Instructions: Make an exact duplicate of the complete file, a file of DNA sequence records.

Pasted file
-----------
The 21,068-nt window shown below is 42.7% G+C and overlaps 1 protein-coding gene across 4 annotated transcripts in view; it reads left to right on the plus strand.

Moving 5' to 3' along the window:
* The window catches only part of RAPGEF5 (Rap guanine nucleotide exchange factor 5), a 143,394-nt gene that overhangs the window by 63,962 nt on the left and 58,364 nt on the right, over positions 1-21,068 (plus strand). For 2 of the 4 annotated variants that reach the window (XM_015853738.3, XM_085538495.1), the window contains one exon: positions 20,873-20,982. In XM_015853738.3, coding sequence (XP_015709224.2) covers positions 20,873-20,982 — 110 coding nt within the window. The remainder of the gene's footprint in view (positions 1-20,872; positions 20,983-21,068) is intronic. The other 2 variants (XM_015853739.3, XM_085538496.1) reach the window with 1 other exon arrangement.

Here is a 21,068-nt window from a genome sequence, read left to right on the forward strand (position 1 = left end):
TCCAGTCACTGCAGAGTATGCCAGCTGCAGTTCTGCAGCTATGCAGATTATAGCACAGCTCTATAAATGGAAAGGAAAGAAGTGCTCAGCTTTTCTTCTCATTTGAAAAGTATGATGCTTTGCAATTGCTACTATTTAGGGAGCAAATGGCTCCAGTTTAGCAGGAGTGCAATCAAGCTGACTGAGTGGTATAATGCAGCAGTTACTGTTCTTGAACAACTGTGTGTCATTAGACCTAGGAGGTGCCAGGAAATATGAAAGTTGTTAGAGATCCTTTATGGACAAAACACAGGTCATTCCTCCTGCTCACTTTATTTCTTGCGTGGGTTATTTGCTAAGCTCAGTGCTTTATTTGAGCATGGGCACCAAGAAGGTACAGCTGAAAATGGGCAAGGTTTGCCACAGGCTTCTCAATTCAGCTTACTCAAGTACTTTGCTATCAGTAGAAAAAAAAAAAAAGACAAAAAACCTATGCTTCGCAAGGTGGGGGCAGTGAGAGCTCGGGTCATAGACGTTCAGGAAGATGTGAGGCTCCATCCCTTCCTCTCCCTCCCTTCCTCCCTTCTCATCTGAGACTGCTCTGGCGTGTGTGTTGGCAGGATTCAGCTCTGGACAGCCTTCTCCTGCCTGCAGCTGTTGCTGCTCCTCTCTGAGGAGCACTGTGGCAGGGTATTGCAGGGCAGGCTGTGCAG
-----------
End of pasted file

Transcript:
The 21,068-nt window shown below is 42.7% G+C and overlaps 1 protein-coding gene across 4 annotated transcripts in view; it reads left to right on the plus strand.

Moving 5' to 3' along the window:
* The window catches only part of RAPGEF5 (Rap guanine nucleotide exchange factor 5), a 143,394-nt gene that overhangs the window by 63,962 nt on the left and 58,364 nt on the right, over positions 1-21,068 (plus strand). For 2 of the 4 annotated variants that reach the window (XM_015853738.3, XM_085538495.1), the window contains one exon: positions 20,873-20,982. In XM_015853738.3, coding sequence (XP_015709224.2) covers positions 20,873-20,982 — 110 coding nt within the window. The remainder of the gene's footprint in view (positions 1-20,872; positions 20,983-21,068) is intronic. The other 2 variants (XM_015853739.3, XM_085538496.1) reach the window with 1 other exon arrangement.

Here is a 21,068-nt window from a genome sequence, read left to right on the forward strand (position 1 = left end):
TCCAGTCACTGCAGAGTATGCCAGCTGCAGTTCTGCAGCTATGCAGATTATAGCACAGCTCTATAAATGGAAAGGAAAGAAGTGCTCAGCTTTTCTTCTCATTTGAAAAGTATGATGCTTTGCAATTGCTACTATTTAGGGAGCAAATGGCTCCAGTTTAGCAGGAGTGCAATCAAGCTGACTGAGTGGTATAATGCAGCAGTTACTGTTCTTGAACAACTGTGTGTCATTAGACCTAGGAGGTGCCAGGAAATATGAAAGTTGTTAGAGATCCTTTATGGACAAAACACAGGTCATTCCTCCTGCTCACTTTATTTCTTGCGTGGGTTATTTGCTAAGCTCAGTGCTTTATTTGAGCATGGGCACCAAGAAGGTACAGCTGAAAATGGGCAAGGTTTGCCACAGGCTTCTCAATTCAGCTTACTCAAGTACTTTGCTATCAGTAGAAAAAAAAAAAAAGACAAAAAACCTATGCTTCGCAAGGTGGGGGCAGTGAGAGCTCGGGTCATAGACGTTCAGGAAGATGTGAGGCTCCATCCCTTCCTCTCCCTCCCTTCCTCCCTTCTCATCTGAGACTGCTCTGGCGTGTGTGTTGGCAGGATTCAGCTCTGGACAGCCTTCTCCTGCCTGCAGCTGTTGCTGCTCCTCTCTGAGGAGCACTGTGGCAGGGTATTGCAGGGCAGGCTGTGCAG